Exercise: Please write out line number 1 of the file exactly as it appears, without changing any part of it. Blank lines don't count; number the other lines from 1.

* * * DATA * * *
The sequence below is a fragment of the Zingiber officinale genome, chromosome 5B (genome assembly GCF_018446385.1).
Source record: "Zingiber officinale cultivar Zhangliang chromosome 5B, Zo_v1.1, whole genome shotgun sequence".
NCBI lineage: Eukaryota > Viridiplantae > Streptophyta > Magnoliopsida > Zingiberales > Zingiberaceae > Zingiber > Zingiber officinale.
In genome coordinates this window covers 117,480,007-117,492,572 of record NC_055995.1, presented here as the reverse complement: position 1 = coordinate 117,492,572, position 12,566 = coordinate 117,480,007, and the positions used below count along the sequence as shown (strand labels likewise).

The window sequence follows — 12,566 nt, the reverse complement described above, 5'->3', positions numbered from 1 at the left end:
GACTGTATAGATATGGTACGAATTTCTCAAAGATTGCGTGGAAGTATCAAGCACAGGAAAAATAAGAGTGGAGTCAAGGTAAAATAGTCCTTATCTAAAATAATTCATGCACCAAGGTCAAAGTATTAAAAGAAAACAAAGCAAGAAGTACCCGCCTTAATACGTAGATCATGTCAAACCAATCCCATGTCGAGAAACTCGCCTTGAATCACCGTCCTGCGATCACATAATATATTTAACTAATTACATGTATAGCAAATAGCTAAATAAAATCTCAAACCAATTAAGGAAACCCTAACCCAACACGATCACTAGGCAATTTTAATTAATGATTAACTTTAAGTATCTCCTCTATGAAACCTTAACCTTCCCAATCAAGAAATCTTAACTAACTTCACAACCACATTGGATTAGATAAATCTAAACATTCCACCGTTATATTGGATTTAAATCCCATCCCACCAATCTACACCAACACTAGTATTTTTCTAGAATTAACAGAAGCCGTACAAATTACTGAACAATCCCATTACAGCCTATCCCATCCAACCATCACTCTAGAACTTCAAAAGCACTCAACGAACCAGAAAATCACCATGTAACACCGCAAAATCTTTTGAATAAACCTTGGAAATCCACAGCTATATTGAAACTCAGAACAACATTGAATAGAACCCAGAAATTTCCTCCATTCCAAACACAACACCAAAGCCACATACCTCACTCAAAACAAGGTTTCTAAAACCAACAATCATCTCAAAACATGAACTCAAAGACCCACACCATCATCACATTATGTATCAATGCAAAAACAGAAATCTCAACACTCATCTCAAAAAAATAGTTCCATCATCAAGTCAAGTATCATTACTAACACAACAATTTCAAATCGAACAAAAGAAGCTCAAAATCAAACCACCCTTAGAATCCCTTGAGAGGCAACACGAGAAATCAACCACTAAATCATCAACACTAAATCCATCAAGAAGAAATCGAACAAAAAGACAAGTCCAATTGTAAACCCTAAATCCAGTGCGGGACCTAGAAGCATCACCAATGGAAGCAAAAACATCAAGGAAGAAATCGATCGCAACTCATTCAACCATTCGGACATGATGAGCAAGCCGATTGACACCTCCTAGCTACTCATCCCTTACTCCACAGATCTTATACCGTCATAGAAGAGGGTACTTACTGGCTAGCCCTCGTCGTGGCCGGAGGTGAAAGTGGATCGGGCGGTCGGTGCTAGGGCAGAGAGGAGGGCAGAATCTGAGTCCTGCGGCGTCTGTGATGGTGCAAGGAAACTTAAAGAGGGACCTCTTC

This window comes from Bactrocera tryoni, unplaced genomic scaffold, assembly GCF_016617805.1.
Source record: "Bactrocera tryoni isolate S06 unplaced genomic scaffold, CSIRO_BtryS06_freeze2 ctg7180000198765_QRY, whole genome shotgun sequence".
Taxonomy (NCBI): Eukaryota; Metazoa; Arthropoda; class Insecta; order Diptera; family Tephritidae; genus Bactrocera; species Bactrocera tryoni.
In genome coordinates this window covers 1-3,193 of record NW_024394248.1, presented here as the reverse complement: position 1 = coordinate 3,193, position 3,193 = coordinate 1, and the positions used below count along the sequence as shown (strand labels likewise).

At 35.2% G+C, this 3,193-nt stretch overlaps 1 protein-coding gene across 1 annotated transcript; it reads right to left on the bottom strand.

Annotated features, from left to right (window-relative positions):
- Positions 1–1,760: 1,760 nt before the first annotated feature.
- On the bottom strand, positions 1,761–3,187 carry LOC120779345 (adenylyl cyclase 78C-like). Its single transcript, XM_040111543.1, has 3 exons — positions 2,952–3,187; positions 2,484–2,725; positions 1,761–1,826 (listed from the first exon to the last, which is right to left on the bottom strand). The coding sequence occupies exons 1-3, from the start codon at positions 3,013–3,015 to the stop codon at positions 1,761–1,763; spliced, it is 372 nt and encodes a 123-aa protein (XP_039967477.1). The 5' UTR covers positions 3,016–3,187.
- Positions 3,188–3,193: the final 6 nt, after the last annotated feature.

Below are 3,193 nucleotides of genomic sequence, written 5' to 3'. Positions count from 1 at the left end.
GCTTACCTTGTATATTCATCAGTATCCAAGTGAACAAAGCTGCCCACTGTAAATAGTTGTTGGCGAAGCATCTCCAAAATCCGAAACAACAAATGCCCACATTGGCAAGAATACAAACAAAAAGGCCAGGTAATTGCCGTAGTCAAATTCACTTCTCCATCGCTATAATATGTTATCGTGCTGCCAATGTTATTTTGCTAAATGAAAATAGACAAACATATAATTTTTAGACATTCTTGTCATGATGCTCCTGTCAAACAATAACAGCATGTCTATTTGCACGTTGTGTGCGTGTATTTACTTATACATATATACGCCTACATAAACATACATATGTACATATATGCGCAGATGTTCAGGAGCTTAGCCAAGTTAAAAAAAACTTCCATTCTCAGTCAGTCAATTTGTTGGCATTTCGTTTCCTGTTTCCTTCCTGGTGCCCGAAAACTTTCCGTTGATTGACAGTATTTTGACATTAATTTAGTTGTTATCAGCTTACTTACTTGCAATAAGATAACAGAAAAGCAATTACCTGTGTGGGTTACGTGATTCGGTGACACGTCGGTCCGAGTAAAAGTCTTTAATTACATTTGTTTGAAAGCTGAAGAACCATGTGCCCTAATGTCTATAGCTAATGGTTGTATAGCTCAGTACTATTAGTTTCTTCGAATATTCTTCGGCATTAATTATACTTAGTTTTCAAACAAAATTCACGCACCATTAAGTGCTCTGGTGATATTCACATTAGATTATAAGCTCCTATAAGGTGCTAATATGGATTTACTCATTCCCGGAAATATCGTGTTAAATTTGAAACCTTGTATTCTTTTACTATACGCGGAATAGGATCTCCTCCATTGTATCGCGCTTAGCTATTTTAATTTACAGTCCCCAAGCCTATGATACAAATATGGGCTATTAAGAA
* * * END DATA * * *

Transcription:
The sequence below is a fragment of the Zingiber officinale genome, chromosome 5B (genome assembly GCF_018446385.1).